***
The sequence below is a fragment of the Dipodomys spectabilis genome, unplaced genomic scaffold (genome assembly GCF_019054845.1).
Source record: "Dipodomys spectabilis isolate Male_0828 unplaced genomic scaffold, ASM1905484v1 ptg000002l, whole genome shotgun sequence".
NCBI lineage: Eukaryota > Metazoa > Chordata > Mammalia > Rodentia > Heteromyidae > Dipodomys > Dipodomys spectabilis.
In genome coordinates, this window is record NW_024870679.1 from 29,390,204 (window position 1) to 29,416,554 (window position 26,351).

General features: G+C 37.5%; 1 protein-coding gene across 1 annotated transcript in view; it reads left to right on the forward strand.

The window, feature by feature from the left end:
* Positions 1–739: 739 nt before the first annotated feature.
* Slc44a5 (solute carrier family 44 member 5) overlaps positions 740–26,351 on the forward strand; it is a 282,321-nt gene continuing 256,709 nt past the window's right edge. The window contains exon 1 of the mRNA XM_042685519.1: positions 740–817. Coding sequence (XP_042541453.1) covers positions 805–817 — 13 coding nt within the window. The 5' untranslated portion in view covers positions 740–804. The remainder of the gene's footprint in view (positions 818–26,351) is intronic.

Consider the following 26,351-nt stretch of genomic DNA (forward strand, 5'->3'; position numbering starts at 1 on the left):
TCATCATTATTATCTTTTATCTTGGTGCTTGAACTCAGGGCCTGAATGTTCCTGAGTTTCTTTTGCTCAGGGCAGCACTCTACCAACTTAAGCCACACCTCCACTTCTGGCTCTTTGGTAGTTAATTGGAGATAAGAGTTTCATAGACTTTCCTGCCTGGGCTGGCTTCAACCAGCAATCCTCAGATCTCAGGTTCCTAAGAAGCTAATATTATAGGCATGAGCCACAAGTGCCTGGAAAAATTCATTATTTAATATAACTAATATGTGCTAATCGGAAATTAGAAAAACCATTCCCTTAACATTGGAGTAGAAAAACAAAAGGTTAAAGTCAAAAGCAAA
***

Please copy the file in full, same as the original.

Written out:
The sequence below is a fragment of the Dipodomys spectabilis genome, unplaced genomic scaffold (genome assembly GCF_019054845.1).
Source record: "Dipodomys spectabilis isolate Male_0828 unplaced genomic scaffold, ASM1905484v1 ptg000002l, whole genome shotgun sequence".
NCBI lineage: Eukaryota > Metazoa > Chordata > Mammalia > Rodentia > Heteromyidae > Dipodomys > Dipodomys spectabilis.
In genome coordinates, this window is record NW_024870679.1 from 29,390,204 (window position 1) to 29,416,554 (window position 26,351).

General features: G+C 37.5%; 1 protein-coding gene across 1 annotated transcript in view; it reads left to right on the forward strand.

The window, feature by feature from the left end:
* Positions 1–739: 739 nt before the first annotated feature.
* Slc44a5 (solute carrier family 44 member 5) overlaps positions 740–26,351 on the forward strand; it is a 282,321-nt gene continuing 256,709 nt past the window's right edge. The window contains exon 1 of the mRNA XM_042685519.1: positions 740–817. Coding sequence (XP_042541453.1) covers positions 805–817 — 13 coding nt within the window. The 5' untranslated portion in view covers positions 740–804. The remainder of the gene's footprint in view (positions 818–26,351) is intronic.

Consider the following 26,351-nt stretch of genomic DNA (forward strand, 5'->3'; position numbering starts at 1 on the left):
TCATCATTATTATCTTTTATCTTGGTGCTTGAACTCAGGGCCTGAATGTTCCTGAGTTTCTTTTGCTCAGGGCAGCACTCTACCAACTTAAGCCACACCTCCACTTCTGGCTCTTTGGTAGTTAATTGGAGATAAGAGTTTCATAGACTTTCCTGCCTGGGCTGGCTTCAACCAGCAATCCTCAGATCTCAGGTTCCTAAGAAGCTAATATTATAGGCATGAGCCACAAGTGCCTGGAAAAATTCATTATTTAATATAACTAATATGTGCTAATCGGAAATTAGAAAAACCATTCCCTTAACATTGGAGTAGAAAAACAAAAGGTTAAAGTCAAAAGCAAA